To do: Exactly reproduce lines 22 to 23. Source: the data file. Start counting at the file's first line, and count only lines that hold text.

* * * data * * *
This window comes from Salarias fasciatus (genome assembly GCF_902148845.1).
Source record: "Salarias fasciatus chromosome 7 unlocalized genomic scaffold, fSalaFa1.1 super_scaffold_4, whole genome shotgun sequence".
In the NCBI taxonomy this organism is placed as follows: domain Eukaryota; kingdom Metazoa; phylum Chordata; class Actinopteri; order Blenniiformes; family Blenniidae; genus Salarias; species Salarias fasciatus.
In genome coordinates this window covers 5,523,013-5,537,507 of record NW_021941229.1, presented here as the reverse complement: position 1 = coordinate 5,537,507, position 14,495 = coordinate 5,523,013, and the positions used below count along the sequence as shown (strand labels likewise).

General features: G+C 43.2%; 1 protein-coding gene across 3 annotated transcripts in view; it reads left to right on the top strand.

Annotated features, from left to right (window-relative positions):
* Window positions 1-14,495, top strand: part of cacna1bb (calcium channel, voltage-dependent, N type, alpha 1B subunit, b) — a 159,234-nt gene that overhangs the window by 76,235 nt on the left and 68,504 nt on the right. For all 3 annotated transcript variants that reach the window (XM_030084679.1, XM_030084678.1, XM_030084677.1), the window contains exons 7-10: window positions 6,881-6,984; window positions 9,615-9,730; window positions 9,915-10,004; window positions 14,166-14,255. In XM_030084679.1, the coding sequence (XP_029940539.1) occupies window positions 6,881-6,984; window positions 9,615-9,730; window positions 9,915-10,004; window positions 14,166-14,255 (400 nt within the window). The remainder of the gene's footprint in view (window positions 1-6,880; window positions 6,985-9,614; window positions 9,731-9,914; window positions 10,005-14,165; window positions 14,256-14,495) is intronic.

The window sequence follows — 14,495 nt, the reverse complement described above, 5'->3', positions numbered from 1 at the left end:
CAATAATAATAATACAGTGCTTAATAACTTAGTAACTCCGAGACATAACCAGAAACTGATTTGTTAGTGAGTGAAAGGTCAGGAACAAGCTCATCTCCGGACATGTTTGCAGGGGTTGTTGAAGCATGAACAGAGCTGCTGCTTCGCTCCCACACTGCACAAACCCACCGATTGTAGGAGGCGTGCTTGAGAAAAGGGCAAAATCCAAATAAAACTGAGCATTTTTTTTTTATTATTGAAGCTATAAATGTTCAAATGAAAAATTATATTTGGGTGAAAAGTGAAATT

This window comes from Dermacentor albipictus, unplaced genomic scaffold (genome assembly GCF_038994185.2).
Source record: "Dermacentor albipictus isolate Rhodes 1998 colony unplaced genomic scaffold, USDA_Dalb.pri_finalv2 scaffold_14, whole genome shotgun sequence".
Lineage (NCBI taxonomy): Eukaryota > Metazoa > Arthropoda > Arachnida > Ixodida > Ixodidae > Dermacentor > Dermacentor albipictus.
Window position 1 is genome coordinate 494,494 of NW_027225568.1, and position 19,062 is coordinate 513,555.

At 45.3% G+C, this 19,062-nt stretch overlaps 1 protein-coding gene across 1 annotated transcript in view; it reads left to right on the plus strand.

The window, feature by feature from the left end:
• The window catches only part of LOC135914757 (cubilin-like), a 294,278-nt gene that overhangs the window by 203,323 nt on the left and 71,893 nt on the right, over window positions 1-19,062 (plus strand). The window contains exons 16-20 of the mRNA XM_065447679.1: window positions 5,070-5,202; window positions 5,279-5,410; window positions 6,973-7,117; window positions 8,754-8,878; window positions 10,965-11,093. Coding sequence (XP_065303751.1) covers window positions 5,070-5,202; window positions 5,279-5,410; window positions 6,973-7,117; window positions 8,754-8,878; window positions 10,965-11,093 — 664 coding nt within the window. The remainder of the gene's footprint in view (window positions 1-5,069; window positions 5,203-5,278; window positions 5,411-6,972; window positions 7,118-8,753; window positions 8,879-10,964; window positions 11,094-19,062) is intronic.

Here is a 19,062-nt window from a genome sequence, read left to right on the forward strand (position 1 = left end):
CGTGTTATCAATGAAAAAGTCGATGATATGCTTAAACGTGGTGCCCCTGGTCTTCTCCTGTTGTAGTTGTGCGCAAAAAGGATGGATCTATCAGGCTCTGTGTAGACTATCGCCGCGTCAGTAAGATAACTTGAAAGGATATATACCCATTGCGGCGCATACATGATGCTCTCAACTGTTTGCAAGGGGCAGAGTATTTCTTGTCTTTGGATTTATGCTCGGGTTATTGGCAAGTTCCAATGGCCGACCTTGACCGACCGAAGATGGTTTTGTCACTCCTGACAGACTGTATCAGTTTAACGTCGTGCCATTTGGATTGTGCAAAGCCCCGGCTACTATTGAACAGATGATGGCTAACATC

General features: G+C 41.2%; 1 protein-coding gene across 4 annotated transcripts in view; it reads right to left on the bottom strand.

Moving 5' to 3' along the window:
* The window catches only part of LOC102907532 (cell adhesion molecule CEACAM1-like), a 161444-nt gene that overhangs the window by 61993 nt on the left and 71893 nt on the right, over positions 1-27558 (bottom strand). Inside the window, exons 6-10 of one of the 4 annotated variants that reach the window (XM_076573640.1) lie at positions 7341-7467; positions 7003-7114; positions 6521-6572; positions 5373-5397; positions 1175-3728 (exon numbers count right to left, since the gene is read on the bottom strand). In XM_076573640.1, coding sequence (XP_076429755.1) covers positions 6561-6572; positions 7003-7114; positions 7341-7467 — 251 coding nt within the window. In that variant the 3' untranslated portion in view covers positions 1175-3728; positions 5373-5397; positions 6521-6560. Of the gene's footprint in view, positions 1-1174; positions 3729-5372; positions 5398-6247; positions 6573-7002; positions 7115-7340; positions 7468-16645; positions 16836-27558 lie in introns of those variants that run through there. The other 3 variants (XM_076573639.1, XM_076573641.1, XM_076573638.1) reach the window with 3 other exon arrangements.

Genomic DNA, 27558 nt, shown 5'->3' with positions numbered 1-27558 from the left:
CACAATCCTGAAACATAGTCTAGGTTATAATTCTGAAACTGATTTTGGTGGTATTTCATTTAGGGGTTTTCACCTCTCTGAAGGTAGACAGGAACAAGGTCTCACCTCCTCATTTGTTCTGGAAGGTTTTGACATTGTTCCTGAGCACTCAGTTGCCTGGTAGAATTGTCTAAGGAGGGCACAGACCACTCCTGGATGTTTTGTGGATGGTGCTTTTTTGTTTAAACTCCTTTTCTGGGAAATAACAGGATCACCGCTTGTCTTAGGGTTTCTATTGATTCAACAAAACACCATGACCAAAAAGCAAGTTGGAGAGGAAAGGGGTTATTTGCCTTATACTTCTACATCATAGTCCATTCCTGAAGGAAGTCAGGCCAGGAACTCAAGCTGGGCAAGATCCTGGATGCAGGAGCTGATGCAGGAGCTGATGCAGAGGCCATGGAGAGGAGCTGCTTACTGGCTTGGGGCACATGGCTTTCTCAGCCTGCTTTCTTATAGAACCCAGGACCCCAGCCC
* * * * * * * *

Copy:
Genomic DNA, 27558 nt, shown 5'->3' with positions numbered 1-27558 from the left:
CACAATCCTGAAACATAGTCTAGGTTATAATTCTGAAACTGATTTTGGTGGTATTTCATTTAGGGGTTTTCACCTCTCTGAAGGTAGACAGGAACAAGGTCTCACCTCCTCATTTGTTCTGGAAGGTTTTGACATTGTTCCTGAGCACTCAGTTGCCTGGTAGAATTGTCTAAGGAGGGCACAGACCACTCCTGGATGTTTTGTGGATGGTGCTTTTTTGTTTAAACTCCTTTTCTGGGAAATAACAGGATCACCGCTTGTCTTAGGGTTTCTATTGATTCAACAAAACACCATGACCAAAAAGCAAGTTGGAGAGGAAAGGGGTTATTTGCCTTATACTTCTACATCATAGTCCATTCCTGAAGGAAGTCAGGCCAGGAACTCAAGCTGGGCAAGATCCTGGATGCAGGAGCTGATGCAGGAGCTGATGCAGAGGCCATGGAGAGGAGCTGCTTACTGGCTTGGGGCACATGGCTTTCTCAGCCTGCTTTCTTATAGAACCCAGGACCCCAGCCC